Gillard/Rudd attempt to corrupt democracy fails with referendum deferred

Freedom-loving David has once again defeated big government Goliath and their attempt to change the Constitution to give Canberra control of Councils.

Yesterday the Prime Minister, Kevin Rudd, announced that the referendum would be deferred because an election would be held on 7 September. According to reports Rudd has said:

“I’ve been a long-term supporter of constitutional recognition for local government, but I think we’re going to have to look at that in the next term.”

Had the plan been successful Canberra would have been able to impose whatever strings they wanted on Council funding. Australia would have been run entirely from Canberra as Councils lost control.

The IPA was at the forefront informing debate on this referendum, including articles by Julie Novak, John Roskam, Chris Berg and myself. The IPA also produced a viral video on the proposed change:

The intention of the government was to sneak the referendum through. But any attempt to increase Canberra’s control over local communities was never going to be accepted lightly. Especially when the ‘yes’ campaign received $20 million of public money to corrupt democracy and buy a change to the Constitution while the ‘no’ case only received $500,000. It’s hard to imagine a more blatant attempt to buy a change to the Constitution by Canberra politicians and bureaucrats.

Constitutionally, voting on the referendum cannot commence earlier than two months since the Constitution Alteration (Local Government) Bill passed both houses of Parliament. With pre-polls starting soon the earliest date the referendum could be put to Australians is on 14 September. The window for the referendum to be held is six months, effectively meaning it will now lapse unless a Rudd or Abbott government propose to hold it separately before the end of the year. That seems extremely unlikely because it would come with a $120 million additional price tag.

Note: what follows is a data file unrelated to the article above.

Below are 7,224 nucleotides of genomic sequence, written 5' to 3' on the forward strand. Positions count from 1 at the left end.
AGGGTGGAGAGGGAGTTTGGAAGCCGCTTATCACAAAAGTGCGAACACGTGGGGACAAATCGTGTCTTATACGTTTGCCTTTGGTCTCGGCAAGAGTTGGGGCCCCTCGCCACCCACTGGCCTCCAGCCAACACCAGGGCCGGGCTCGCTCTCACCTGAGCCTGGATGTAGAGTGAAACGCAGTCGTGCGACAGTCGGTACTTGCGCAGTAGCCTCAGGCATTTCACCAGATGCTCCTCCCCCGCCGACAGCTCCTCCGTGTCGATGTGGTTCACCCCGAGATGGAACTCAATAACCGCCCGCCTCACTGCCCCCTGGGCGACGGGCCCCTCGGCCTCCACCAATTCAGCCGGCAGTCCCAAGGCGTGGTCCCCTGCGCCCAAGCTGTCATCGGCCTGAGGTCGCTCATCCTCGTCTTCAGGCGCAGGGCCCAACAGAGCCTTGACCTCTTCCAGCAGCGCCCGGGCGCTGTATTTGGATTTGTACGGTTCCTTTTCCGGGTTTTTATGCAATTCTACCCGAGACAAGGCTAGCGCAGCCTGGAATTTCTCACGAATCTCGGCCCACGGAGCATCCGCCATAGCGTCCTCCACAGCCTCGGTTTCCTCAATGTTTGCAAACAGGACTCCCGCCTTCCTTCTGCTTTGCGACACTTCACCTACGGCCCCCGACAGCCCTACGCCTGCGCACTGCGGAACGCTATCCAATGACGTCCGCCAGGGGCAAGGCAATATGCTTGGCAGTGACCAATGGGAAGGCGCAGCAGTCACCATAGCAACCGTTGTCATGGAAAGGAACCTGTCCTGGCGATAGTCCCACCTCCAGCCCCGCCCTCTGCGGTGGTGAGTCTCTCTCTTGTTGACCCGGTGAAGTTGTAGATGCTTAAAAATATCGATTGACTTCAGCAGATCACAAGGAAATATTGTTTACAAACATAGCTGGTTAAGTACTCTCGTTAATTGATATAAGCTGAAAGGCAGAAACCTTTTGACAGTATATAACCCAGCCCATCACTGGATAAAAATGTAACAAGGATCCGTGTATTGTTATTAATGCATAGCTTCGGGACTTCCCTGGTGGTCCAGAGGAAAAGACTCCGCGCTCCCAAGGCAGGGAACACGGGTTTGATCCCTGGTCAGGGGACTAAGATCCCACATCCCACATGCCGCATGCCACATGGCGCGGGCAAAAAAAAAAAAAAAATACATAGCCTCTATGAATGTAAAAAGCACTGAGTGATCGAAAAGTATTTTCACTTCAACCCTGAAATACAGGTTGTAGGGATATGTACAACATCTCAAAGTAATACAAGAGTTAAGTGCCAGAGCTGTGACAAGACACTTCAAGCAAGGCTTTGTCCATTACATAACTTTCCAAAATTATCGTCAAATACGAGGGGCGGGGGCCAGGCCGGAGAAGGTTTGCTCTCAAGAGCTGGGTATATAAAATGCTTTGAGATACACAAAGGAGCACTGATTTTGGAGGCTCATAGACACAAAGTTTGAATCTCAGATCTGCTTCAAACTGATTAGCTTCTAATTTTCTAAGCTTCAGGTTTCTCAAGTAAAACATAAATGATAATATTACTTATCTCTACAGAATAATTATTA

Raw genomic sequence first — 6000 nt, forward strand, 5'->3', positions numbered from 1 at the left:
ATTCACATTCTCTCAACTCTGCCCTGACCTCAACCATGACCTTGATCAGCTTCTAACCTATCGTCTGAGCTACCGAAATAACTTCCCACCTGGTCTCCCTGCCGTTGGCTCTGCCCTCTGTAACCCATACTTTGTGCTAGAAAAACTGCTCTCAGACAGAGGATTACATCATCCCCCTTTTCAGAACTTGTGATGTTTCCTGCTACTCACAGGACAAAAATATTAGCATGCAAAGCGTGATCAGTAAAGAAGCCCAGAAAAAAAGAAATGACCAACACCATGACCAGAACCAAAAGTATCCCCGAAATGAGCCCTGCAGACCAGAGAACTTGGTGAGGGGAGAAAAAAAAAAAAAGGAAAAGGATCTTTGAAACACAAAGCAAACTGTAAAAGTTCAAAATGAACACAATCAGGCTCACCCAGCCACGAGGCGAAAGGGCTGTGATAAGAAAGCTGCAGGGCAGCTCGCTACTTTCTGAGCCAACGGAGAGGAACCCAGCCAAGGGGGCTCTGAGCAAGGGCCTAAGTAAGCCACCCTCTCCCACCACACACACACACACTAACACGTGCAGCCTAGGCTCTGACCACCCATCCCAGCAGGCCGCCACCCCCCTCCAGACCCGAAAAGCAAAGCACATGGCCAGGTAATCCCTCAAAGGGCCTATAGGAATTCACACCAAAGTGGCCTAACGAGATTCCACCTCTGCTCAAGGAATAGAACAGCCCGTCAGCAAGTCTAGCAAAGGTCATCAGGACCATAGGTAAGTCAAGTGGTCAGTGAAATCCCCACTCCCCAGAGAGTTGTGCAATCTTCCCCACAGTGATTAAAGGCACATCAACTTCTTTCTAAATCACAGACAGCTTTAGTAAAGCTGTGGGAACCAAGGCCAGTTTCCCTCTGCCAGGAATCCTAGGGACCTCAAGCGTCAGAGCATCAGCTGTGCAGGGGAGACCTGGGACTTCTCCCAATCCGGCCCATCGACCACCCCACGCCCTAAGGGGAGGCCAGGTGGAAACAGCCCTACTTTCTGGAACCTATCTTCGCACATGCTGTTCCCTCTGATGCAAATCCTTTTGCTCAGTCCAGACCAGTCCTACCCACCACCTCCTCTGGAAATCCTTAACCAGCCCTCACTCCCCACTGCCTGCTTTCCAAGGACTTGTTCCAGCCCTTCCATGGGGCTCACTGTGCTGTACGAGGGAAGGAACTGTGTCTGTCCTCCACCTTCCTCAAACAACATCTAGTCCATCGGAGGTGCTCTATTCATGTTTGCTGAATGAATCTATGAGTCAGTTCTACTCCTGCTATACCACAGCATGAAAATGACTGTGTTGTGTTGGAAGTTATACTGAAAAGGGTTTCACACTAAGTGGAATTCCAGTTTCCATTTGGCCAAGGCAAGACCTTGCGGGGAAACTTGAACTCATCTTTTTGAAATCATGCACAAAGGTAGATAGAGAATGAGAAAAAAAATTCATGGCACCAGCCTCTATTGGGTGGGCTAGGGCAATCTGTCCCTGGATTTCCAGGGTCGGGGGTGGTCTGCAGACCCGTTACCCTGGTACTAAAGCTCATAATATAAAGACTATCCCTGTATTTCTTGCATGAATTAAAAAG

What also seems extremely unlikely is that the proposed change will make it through the Parliament with the same level of support next time.

This referendum started with bipartisan support. That has now collapsed. It is unlikely to return as more and more Liberal and National Party MPs spoke out against the referendum and an increase in Canberra’s power. This referendum should not be put to the people again. Both Tony Abbott and Kevin Rudd should reject making another Canberra play for control of local communities.

The IPA’s role in educating Australians about the consequences of this referendum was incredibly significant and, should it be proposed again, will be repeated.

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